First, a little background. The first album I ever bought was a cassette of “Johnny Cash’s Greatest Hits.” The most influential television shows of my childhood were The Muppet Show, The Dukes of Hazzard, Hee Haw (my dad’s favorite), and Little House on the Prairie. Johnny Cash appeared or sang on all of them. I own every original Johnny Cash album (except one). This is the first new album in years that I feel qualified to review.
When I meet someone who claims to be a Johnny Cash fan, I always ask “which one?” Johnny Cash didn’t just have one career, he had several. Do you like:
- 1950’s rockabilly Johnny Cash
- 1960’s-early 1970’s prison concert Johnny Cash
- Johnny cash who recorded audio travelogues of the Holy Land
- 1980’s forgotten Johnny Cash
- Early 1990’s Mercury Johnny Cash
- 1990’s-2000’s Rick Ruben reinvented/MTV Unplugged/old guy about to die Johnny Cash
I’ve found most of the people who say they like Johnny Cash are talking about either the prison concerts or the Rick Rubin American Johnny Cash. They want the anti-establishment Johnny Cash but not the JC who guest starred on Dr. Quinn, Medicine Woman. They appreciate his work with Bob Dylan, but not the Statler Brothers.
I started listening to Johnny Cash during this period. My first original Johnny Cash album was the 1982 album Adventures Of Johnny Cash. This was recorded between the sessions that are included on the new album. 1980’s Johnny Cash is often reverb heavy with background singers and over-engineered production that can sometimes drown out his powerful voice. That is what made the American albums so striking–by stripping down the production they reveal the true power of Cash’s voice.
So in some ways it is understandable that Columbia Records (now Sony) lost interest in Cash during the 80’s. His albums didn’t sell very well, and even lamer music like Conway Twitty and Kenny Rogers was more popular during those years.
But there are some gems from this period. “Georgia on a Fast Train” from the Adventures of Johnny Cash is a great song, and the two Springsteen covers on Johnny 99 are arguably better than the Springsteen versions. “Highway Patrolman” is like an entire movie in a five minute song.
So the story behind Out Among The Stars is that Cash’s son, John Carter Cash, found this complete album while sorting through tapes after his parents death. John Carter has made some questionable decisions with his father’s legacy, like authorizing the remix of “I walk the Line” by Snoop Dogg, so there were concerns that this may be a move to milk money out of Cash’s legacy by releasing subpar music that his father never intended to release. So I wanted to listen to it several times before reviewing it.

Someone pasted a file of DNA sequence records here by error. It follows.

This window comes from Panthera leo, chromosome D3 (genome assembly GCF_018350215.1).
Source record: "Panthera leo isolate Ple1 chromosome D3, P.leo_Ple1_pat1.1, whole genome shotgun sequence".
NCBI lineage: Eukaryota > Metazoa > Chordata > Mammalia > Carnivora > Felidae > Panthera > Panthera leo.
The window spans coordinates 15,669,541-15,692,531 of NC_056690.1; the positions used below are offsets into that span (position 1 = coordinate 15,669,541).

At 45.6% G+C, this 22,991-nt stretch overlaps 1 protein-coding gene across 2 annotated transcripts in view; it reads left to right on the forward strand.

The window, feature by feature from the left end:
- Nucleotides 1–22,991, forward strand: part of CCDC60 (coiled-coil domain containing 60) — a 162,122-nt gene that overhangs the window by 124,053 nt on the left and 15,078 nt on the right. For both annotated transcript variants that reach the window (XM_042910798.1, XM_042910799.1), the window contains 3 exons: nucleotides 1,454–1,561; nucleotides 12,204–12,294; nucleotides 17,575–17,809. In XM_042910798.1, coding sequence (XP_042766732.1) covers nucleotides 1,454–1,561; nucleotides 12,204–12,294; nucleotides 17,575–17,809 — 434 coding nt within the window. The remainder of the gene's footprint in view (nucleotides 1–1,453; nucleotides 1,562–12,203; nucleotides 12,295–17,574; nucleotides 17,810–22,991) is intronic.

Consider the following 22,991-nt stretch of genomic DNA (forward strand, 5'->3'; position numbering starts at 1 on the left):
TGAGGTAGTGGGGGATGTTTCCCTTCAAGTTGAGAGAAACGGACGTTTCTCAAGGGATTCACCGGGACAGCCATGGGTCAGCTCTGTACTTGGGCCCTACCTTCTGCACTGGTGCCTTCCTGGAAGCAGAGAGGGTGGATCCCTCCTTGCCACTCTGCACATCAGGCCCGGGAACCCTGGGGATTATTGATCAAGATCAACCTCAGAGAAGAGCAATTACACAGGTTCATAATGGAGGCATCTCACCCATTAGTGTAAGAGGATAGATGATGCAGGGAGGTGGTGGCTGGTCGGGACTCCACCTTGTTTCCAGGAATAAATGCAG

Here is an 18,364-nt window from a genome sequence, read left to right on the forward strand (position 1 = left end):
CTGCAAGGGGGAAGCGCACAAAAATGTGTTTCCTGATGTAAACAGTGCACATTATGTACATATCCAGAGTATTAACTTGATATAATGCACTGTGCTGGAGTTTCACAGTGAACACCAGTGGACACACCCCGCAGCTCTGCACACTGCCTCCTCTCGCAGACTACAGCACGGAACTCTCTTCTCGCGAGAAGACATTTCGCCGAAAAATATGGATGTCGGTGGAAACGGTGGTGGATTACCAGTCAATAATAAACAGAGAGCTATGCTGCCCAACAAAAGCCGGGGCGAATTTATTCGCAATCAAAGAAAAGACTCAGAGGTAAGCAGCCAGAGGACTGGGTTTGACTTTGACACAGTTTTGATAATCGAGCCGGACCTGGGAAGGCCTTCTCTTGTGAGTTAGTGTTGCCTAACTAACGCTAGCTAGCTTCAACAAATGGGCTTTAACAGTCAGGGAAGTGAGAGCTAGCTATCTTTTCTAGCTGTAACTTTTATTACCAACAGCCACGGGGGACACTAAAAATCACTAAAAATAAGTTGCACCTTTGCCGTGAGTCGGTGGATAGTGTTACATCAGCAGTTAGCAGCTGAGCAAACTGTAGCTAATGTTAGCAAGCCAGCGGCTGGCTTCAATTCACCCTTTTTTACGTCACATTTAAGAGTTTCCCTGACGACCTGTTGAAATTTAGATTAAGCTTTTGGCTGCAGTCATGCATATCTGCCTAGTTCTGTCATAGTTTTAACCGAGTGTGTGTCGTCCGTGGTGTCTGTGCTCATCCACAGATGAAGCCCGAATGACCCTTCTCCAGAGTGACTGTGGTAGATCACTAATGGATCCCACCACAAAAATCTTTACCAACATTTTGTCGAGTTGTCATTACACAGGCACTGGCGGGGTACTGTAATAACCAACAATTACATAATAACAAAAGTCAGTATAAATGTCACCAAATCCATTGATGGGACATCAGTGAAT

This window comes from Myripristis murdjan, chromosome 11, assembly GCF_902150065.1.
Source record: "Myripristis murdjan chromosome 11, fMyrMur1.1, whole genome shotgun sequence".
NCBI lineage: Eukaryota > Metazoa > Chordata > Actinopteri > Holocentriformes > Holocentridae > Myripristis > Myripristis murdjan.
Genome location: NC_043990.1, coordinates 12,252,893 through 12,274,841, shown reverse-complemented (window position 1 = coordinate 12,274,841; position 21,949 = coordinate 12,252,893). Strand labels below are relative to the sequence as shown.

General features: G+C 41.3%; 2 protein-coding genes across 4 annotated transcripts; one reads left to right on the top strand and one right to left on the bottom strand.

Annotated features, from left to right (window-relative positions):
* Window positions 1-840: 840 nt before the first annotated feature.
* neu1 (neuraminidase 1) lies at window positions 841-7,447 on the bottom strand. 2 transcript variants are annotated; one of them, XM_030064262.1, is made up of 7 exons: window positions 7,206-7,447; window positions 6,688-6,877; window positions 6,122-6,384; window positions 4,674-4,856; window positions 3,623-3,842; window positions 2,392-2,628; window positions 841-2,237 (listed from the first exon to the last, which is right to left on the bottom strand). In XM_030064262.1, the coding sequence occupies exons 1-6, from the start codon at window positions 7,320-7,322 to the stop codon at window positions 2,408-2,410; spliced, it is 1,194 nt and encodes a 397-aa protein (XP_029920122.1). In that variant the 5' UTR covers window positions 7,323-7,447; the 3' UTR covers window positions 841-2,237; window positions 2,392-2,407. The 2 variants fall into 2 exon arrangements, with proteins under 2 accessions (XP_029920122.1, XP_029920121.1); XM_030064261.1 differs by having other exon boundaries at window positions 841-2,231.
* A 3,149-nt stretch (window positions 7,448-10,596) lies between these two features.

I also wanted to try to review it in context of the other releases around that time, so I went back and re-listened to the albums that came chronologically before and after it was recorded.
The cover of the record is very good. He’s the Man in Black. It’s black and white. Cool photos. Will look god on your shelf.
- I’m Movin’ On. This is a duet with Waylon Jennings covering the classic Hank Snow song. I could listen to an entire album of this. Too bad their duet album Heroes didn’t have more songs like this.
- She Used To Love Me a lot. This song has a very haunting sound, and a remix by Elvis Costello is included in the end. This song stands up to anything else he sang in the decade.
- I drove her out of my mind. This is a song about driving his woman off a mountain in a Cadillac. This song has the best lyric of any song on the album: “I’ll take her on a scenic cruise right off of Lookout Mountain, ‘cause she said I never took her out when she was mine.”
- I Came To Believe. This song is also on “American V,” and it fits the Johnny Cash story. In some ways it sounds like a 12 step program, but when he says “nothing worked out when I handled it all on my own, and each time I failed, it made me feel twice as alone,” you believe him. One of the things I always admired about Johnny Cash was how open he was about his faith.
- After All. This is just a forgettable song.
- If I Told You Who It Was. This song made me laugh when I heard it, but I think that the joke of this song dates it pretty significantly, and that most modern listeners won’t get it. Sounds like a 1980’s Ray Stevens song.
The other songs are enjoyable, but not remarkable. So on the whole, this is a pretty good album that fits well in the Johnny Cash catalog.
If I was to rank it against other Cash albums, here is where I would put it:
Better than “The Baron” or “Johnny 99,” equal with “Adventures of Johnny Cash”
Early 1990’s Mercury albums:
Better than most, not quite as good as the criminally underrated Water From The Wells Of Home.
I would rank Out Among the Stars lower than American I, II, and IV, but higher than III, V, and VI.